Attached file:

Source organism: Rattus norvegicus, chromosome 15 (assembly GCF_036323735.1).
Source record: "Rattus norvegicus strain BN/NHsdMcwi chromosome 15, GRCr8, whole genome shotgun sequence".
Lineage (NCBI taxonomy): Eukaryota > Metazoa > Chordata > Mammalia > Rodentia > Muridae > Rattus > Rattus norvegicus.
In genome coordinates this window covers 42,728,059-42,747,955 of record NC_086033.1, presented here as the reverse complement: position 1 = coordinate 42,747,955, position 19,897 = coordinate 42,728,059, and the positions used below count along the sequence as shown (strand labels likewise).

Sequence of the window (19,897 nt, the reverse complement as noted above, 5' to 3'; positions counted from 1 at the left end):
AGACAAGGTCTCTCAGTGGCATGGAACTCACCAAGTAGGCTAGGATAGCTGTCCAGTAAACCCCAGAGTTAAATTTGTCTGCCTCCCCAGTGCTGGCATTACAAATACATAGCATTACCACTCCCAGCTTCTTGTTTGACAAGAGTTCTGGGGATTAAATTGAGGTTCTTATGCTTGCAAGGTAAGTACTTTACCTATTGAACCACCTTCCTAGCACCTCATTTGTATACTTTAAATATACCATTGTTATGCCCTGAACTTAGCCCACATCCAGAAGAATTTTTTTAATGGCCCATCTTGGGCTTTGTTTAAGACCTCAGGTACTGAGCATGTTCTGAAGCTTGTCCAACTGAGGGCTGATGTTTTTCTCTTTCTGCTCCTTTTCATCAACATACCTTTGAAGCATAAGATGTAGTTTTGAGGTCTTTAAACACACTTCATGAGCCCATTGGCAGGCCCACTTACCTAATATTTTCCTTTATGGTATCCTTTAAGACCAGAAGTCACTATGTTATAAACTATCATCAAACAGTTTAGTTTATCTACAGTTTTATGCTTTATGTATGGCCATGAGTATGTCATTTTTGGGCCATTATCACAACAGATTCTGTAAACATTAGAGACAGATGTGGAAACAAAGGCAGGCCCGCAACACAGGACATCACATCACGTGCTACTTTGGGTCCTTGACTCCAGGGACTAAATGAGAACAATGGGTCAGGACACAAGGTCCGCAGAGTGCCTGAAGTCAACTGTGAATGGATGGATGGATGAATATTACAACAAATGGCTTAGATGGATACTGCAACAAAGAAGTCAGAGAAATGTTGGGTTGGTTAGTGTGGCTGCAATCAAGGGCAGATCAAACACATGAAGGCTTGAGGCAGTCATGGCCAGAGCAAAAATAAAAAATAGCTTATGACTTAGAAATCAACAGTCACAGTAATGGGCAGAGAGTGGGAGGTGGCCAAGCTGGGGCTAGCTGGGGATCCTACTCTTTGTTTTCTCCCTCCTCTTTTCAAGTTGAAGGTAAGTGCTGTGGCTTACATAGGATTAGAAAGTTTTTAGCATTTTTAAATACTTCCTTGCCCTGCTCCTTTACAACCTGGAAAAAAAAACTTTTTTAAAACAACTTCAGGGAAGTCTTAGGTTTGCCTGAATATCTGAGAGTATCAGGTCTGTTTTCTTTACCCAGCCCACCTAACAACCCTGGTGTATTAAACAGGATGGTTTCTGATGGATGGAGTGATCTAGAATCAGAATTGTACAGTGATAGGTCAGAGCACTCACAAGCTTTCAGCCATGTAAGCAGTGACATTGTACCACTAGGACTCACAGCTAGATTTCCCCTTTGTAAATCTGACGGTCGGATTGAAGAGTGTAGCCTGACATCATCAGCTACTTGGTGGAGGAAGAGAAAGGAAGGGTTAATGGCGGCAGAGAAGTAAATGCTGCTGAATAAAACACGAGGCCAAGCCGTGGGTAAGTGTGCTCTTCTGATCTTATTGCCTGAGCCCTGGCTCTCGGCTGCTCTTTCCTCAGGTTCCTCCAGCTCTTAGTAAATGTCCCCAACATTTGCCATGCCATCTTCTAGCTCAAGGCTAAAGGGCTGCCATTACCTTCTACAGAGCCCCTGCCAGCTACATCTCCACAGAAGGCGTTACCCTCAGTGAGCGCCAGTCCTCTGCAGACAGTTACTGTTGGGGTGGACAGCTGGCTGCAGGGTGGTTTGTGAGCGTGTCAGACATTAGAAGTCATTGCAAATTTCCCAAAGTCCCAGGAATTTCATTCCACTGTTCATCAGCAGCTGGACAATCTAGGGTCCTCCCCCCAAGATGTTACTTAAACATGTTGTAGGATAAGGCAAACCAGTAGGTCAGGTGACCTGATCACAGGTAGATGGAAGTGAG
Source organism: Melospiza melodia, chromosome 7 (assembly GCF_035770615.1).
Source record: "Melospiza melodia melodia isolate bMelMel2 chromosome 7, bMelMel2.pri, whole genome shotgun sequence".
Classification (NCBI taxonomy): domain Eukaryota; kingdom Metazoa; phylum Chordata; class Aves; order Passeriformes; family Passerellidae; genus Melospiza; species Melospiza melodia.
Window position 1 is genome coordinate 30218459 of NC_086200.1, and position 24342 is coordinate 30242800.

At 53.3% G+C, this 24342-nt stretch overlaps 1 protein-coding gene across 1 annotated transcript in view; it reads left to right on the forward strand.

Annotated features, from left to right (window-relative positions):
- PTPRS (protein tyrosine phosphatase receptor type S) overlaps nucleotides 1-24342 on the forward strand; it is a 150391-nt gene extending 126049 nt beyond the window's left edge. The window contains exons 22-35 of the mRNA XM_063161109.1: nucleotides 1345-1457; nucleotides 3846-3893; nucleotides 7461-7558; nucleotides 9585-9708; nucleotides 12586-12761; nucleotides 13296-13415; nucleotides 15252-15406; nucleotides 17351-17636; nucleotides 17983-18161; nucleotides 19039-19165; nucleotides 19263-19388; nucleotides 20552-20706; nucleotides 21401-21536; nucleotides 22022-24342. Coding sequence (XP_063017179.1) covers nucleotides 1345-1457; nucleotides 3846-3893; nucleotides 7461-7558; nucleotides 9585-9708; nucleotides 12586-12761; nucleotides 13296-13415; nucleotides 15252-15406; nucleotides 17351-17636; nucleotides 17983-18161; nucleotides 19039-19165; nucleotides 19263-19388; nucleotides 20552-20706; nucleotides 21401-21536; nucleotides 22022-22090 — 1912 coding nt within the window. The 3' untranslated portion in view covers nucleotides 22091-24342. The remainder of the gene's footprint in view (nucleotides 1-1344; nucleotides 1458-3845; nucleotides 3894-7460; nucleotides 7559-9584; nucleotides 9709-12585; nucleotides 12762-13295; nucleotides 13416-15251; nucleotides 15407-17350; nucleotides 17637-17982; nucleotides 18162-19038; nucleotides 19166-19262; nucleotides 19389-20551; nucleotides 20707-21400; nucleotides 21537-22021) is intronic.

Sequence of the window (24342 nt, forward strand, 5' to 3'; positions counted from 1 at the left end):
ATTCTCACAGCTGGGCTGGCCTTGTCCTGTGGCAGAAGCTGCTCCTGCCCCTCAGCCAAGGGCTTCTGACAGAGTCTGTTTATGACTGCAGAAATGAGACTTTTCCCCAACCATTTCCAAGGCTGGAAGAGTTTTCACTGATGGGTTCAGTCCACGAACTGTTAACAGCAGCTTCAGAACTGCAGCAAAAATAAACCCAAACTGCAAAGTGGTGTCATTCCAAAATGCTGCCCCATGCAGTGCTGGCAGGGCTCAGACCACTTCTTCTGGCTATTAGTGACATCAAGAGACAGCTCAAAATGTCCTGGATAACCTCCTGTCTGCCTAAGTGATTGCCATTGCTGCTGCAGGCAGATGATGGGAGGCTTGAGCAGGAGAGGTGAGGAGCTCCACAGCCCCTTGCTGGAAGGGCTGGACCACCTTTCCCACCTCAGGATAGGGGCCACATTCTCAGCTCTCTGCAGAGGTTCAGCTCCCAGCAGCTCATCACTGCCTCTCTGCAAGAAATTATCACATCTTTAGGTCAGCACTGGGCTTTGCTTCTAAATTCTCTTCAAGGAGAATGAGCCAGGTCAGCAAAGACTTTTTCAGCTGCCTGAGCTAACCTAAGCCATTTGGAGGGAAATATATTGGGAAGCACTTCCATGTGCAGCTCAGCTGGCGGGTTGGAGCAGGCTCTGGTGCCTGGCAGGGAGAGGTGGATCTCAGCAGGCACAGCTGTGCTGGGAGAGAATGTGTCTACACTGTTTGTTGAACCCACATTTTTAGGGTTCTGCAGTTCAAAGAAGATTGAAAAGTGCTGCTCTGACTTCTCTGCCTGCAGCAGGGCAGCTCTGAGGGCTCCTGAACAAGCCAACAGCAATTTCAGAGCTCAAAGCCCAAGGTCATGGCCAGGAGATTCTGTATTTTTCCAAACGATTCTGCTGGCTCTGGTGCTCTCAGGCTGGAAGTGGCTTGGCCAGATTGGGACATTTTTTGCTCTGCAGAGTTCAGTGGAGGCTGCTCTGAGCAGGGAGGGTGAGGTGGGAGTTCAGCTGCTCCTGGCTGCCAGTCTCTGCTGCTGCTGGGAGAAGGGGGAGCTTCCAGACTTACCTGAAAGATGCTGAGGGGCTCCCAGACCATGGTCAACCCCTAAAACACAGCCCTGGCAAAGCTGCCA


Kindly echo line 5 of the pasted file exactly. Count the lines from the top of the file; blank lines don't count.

Sequence of the window (19,897 nt, the reverse complement as noted above, 5' to 3'; positions counted from 1 at the left end):